Meadowcroft revisited: Adovasio to re-excavate storm-damaged historic landmark

Jim Adovasio
Forty years ago, a young Jim Adovasio made a discovery that turned the scientific world on its head. He excavated beneath an overhanging cliff face situated on the north bank of Cross Creek, a small tributary of the Ohio River in Avella, Pa., that history would later record as the earliest well-dated archaeological site in North America, dating back 16,000 years.

Today, at 69, Adovasio is about to embark on a real-life déjà vu as he returns to the Meadowcroft Rockshelter to re-excavate a storm-ravaged section of this National Historic Landmark, which provides a rare glimpse into the lives of the first people to arrive in the New World. According to various news agencies, the National Weather Service reported damaging rain, as much as two inches an hour, throughout parts of the Pittsburgh region on July 19. Meadowcroft was a casualty of that storm.

As director of the Mercyhurst University Archaeological Institute, Adovasio is assembling a team of faculty and students to leave for Meadowcroft on Wednesday, July 31, to assess the damage and commence a re-excavation strategy for the damaged portion of the site.

The excavation protocols that he introduced at Meadowcroft are still considered state-of-the-art and the site is widely regarded as one of the most carefully excavated in North America. Adovasio has been teaching those same protocols at Mercyhurst since he came to the Erie, Pa., university in 1990 from the University of Pittsburgh. Although he has continued his archaeological research at Meadowcroft while at Mercyhurst and delivered hundreds of lectures about the historic site, both on site and in the classroom, he has not undertaken an excavation of this magnitude there since the early 1990s.

“There’s an old saying that you can’t put your foot in the same river twice, but every time I go back, it is like doing that,” Adovasio said. “Once you are inside the place immersed in the work, it’s the mid-70s all over again.”

The section of Meadowcroft damaged by flood waters is estimated at 6 feet vertically by 4.5 feet horizontally. Of the recent storm, Adovasio explained, “The visitors’ center that now covers the site is designed to deflect direct rain, but this rain somehow entered the sediment pile outside the building and moved along an old root channel of a preexisting tree and emerged on the east profile of the site, which is nothing we could ever have anticipated.”

The damaged area contains roughly 70-75 “visitation moments” from the Archaic and Early Woodland natives dating ca-8000 to 1000 BC. Because the deposits consist of living surfaces that are literally stacked one upon another, the Mercyhurst team will need to employ exceptionally fine-grained and rigorous excavation protocols.

“Part of the difficulty of this excavation will be separating those individual visits from one another, so our students will have a very unique and challenging experience,” Adovasio said.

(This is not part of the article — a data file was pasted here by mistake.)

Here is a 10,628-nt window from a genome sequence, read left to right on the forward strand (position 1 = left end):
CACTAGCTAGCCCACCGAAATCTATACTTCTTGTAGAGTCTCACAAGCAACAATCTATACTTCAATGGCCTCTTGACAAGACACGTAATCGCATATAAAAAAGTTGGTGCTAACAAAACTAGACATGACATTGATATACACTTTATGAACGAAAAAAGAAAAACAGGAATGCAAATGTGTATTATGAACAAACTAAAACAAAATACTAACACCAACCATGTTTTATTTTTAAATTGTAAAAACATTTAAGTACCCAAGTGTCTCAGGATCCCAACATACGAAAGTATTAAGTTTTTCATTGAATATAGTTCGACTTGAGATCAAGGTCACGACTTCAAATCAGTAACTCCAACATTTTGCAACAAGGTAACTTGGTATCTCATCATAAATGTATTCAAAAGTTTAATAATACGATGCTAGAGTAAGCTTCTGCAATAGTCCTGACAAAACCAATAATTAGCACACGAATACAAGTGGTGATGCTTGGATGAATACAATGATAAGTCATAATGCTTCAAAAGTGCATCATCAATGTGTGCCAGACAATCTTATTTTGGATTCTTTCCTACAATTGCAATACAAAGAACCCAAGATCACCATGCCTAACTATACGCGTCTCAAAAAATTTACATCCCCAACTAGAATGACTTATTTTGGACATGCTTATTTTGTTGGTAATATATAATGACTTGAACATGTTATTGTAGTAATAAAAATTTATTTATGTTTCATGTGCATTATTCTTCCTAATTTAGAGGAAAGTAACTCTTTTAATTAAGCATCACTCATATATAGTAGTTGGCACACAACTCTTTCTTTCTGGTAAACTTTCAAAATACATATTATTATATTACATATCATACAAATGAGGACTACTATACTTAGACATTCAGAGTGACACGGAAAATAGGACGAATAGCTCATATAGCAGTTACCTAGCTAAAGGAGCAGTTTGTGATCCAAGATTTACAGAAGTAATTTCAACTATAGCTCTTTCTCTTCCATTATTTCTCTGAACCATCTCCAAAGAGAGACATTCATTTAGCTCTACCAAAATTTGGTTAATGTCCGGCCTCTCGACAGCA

So, is this an opportunity for new discoveries or more a lost-and-found mission?

“Certainly, we expect to get more information about the time periods represented in the damaged area, but who knows what shape that might take,” Adovasio said. “Since previous excavations yielded 1.4 million plant remains and 956,000 animal bones, it’s not likely that we will recover new species of plant or animal, but it is possible. And yet, even when you get more of the same, you are still adding enhancement to the resolution of the image of the past and the opportunity to paint that picture more clearly.”

Another upside to an otherwise regrettable situation is that Adovasio and his team will be able to use new data collecting practices and employ new archaeological recovery techniques that afford the Mercyhurst Archaeological Institute to stay at the cutting edge of excavating protocols.

Adovasio estimated that, at minimum, the dig will require two weeks of intensive work, including weekends. The team needs to start as soon as possible, he said, because it is far easier to excavate wet, soft sediment than dry ground.

Making the trip with him are project archaeologist Allen Quinn, processing lab director Annie Marjenin, 2013 alumnus Mike Way, and students Jamie Badams, Jessica Higley and Michelle Farley.

“This is an amazing experience for our students,” said Marjenin. “For me, personally, it is a great opportunity to hone my skills at such a well-known site and one that was so instrumental in determining human occupation in the New World.”

Prior to Adovasio’s work at Meadowcroft, scientists believed the ancestors of Native Americans crossed the Atlantic Ocean over a frozen landmass covering the Bering Strait about 12,000 years ago. Adovasio said evidence of population in eastern North America thousands of years earlier meant that the academic community has had to reevaluate its previous notions of how and when North America was peopled.

“This excavation is happening at what has become a tipping point in the history of American archaeology, where the majority of the archaeological community recognizes the Clovis-first model no longer works and Meadowcroft and Monte Verde have played a pivotal role in that transformation,” Adovasio said. “To return to one of the places that made this all happen puts a punctuation point on this changing paradigm in a very unique way.”

 

 

 

 

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